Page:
Squared planning

by Kavita

To write after days feels good; to write after months? Is to recover from grief.

I gave my first piano recital on March 8; became a San Francisco City Guide on May 9; and 2 days ago, I launched an event called Aeolian Day for the world to experience the sound of the wind. This all must read like 6-months of reward driven work, but it turned my painfully nourished artist-soul away.

April was the greatest dip. I took a 10-day trip to India in mid-April. On my onward journey, I had to take 4 flights spread over 30 hours to get to my parents’ winter home in Coimbatore. The 4 days that I spent there, however, more than made up for the travel fatigue. There was a moment when I felt like a writer again and completed one of my short stories. I sat in the balcony that looked out at the horticultural farm and in great peace, the words just flowed out. That was the end of it.

The following days were filled with a wedding ceremony and more cities to hop. In the last leg of my trip, I was in Trivandrum and spent a lot of time with my extremely pregnant sister-in-law and my mother-in-law. I realized they were in great need of someone who could just make the world seem worry-free. I did my best and played a few games of scrabble and performed a few songs in the evenings. I know they felt joy, at least for sometime. But then, before I knew, it was time to leave. Why didn’t I stay for the delivery? – you may ask. Well, I had a training session that I had planned my trip around. In fact, my trip was exactly between 2 training sessions. A day before I had to leave, my mother-in-law said “It feels good to have your support, both physically and mentally.” I think, at that moment, my heart shrank. I considered cancelling my ticket too; but my partner comforted me and gave me enough confidence to leave.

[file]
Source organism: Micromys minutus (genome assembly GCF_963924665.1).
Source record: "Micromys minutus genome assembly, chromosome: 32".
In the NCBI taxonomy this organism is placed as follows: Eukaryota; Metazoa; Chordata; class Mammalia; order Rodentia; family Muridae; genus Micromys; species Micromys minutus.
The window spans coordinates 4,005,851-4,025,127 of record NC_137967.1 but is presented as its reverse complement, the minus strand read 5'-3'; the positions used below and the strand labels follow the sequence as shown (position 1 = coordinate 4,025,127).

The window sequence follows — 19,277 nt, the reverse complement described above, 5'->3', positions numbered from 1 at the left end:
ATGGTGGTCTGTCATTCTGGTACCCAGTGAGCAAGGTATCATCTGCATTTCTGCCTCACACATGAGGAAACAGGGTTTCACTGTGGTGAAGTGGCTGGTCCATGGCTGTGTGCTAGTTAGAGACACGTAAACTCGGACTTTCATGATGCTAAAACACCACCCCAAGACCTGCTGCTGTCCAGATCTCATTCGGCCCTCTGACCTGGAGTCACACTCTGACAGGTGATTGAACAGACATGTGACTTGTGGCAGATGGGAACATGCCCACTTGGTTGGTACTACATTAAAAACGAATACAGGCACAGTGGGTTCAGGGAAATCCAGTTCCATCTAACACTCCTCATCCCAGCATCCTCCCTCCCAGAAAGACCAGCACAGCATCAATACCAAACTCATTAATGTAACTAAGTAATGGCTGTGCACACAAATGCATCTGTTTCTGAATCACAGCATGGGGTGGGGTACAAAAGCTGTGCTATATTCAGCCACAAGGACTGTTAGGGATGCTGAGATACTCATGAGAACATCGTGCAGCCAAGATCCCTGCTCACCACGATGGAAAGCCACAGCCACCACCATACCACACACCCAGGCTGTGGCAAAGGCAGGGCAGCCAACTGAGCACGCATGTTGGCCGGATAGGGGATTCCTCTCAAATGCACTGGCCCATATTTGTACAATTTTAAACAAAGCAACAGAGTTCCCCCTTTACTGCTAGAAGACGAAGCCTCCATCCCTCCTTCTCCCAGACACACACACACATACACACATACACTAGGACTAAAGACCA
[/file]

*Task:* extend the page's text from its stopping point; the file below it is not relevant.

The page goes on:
On my flight back, thoughts of helplessness trapped me. The year 2014 offered my life a gap that unleashed an artist inside of me. I wrote, I painted, I played music and I sang; outside of these pursuits, I continued to create at random occasions – a glass harp, a spacecraft suit, 3 camera obscuras etc.. It was the most beautiful year and the one I hadn’t even expected. I taught myself to swim and trained myself to enjoy routine that in effect, fueled my creativity. However, on that flight I realized that to have just your ‘own’ pursuits is not only hard but weighs you with decisions that you don’t want to partake in. If I had an employer, I would have applied for a vacation and just to put my foot down and say “I have to be with my family.”, would have made me feel like a winner. I would have not kept my training sessions at such high priority and just worked around them. To have the world think that you have all the time to spare feels weird. You feel vulnerable and insecure about being taken for granted.

I felt bad that in my efforts to grow without an employer, I had become a slave to myself.

I returned home(alone) in San Francisco; somewhat broken but sick otherwise. A nasty flu (that I picked from someone on the flight) became an uninvited guest. It stayed with me for 6 days during which I had to recover from a jet-lag and an emotional low; and I had to prepare my first Mock Tour. I barely had 3 days for the tour preparation and despite a decent research and a rough story-line, I was too sick during the tour to make it fun. That felt like hell!

I withdrew into a deep state of despair along with a sense of failure. There was no one to listen to my rants, nobody to comfort me with a hug and for the first time I realized I didn’t have a friend around to call up! Yes, there are friends that I have made and yes, I would still call up just for a chitchat; but I found no answers in my head to my cries for help.

It took me about 6 days to recover from the flu but that depression hasn’t left me yet.

The event planning partially helped but towards the last few days, I burnt out. The joys of writing are best experienced alone but the success of a job is meaningless in solitude. And there is no reality to all this. It’s in my system and it continues to grow and I have spent a week blowing it off. There are still a few dark sparks but I hope that the rest of 2015 has enough lessons for me to plan my life better. I want to enjoy every day that I have, every minute that I live and every breath that I take. And I am quite uptight about that.

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